10. If “integral” became a religion, it would become cultish.

Read the complete list here.


Lessons Learned from LaVey

IC does not align itself with black magic or devil worship, but IC does believe that there is at least partial truth to every spiritual path. It is that truth, however small, that we wish to illuminate here.

Anton Szandor LaVey was a church and sideshow/burlesque organist (“seeing some of the same faces on Saturday night as he did on Sunday morning”) before founding the Church of Satan in 1966. He brought a definitive and canonical approach to his brand of religion, but also an underground, cultish aesthetic. Certain celebrities (politicians, comedians, musicians) would attend LaVey’s “Black Masses” at their height – a kind of Andy Warhol meets H.P. Lovecraft mash-up.

While Satanism, at its core, is really nothing more than a highly-cynical form of secular humanism, LaVey understood the importance of ritual in religious life. There was no awe or entertainment value to things like Plato and Kant. Satanism, as a comment on ritual, reminds us that people like to offer their blessings to the flame of the white candle, and occasionally offer a curse or two to the flame of the black candle. It’s cathartic, it just feels good, and in tandem with things like prayer and/or meditation can effect real change in an individual, eventually leading to either real or perceived change in their surroundings.

But LaVey did more than write the book on how to perform a ceremony with a broadsword and a nude female standing (or kneeling) in as an altar. He sincerely questioned the motives of those who called themselves Christians, but that practiced decidedly non-Christian behavior (greed, theft, lust) and those that that held such benign ambitions as earning more money, wanting to improve their quality of life or being proud of one’s own accomplishments without giving credit to God. He (among so many others) denied the concept of “sin,” saying it was based on behaviors that the human animal was wired for from birth – violence, sex, adultery. He held up a mirror to contemporary congregations, asking them if they wanted to pursue Earthly pleasures, why weren’t they just honest with themselves, do so guilt-free and stop calling themselves Christians?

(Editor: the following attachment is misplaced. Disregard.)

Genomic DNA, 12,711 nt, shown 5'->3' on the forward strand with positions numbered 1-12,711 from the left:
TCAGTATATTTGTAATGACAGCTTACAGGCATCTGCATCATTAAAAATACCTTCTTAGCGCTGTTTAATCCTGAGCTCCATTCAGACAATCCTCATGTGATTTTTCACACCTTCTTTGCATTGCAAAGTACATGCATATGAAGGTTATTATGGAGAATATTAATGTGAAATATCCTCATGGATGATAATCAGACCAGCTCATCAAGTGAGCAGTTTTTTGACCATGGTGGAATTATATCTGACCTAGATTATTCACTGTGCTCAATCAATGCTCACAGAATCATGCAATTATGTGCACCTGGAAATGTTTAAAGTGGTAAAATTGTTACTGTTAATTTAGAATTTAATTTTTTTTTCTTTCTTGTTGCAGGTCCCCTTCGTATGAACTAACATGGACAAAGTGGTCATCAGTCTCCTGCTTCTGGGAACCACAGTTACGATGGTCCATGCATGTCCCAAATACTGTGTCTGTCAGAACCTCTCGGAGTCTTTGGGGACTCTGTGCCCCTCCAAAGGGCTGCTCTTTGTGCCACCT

What LaVey either didn’t understand or wouldn’t allow for was an in-between. Like many before and after, he skipped the gray areas of semantics, logic and mythology entirely and chose to pursue the purely dark side. LaVey seemed unfazed by the fact that his Anti-Christ, known by so many other names (Lucifer, Belial, Leviathan) was simply and ultimately the representation of evil – a character cast opposite Jesus to give meaning to our internal moral struggle. LaVey never fully expressed the concept of God, because a complete concept of God would contain both.

But LaVey was correct about a few things. The Christian Church has only recently begun to transcend and include its former iterations, ceding to select truths in the fields of psychology, archaeology, ethics and biology. The Christian Church continues to change, every day moving away from a fundamental and literalist approach to centuries-old dogma and growing more diverse in its understanding and interpretation of holy scripture.  But, when does it cease to be “Christianity?”

The magic spells and demonic imagery aside, LaVey’s question is as valid as ever today. With the rise of televangelism and the Mega Church, money and contributions are not only spent on treasure-building within the corporate church structure but flaunted on huge screens in front of the congregation itself.  And while no religious doctrine should be invalidated if it serves the needs of a community or greater good, the tenets of Lavey’s Church of Satan are unfortunately written (and spoken) by someone who has seemingly never raised a child or helped another in need of charity.

Ultimately, it is the work and the word that is left behind. And any spiritual code or written moral law is like a steel rod which we (as saplings) are tied to – or voluntarily wrap ourselves around. Our path is constantly righted by this written word and we may wither and die away, but the word – in many cases – lives on.

LaVey’s work, while convenient for the anti-establishment sect to debate and argue, falls short of providing a full spiritual life for those seeking immediate fulfillment on Earth or even those Christians who find themselves on the fence.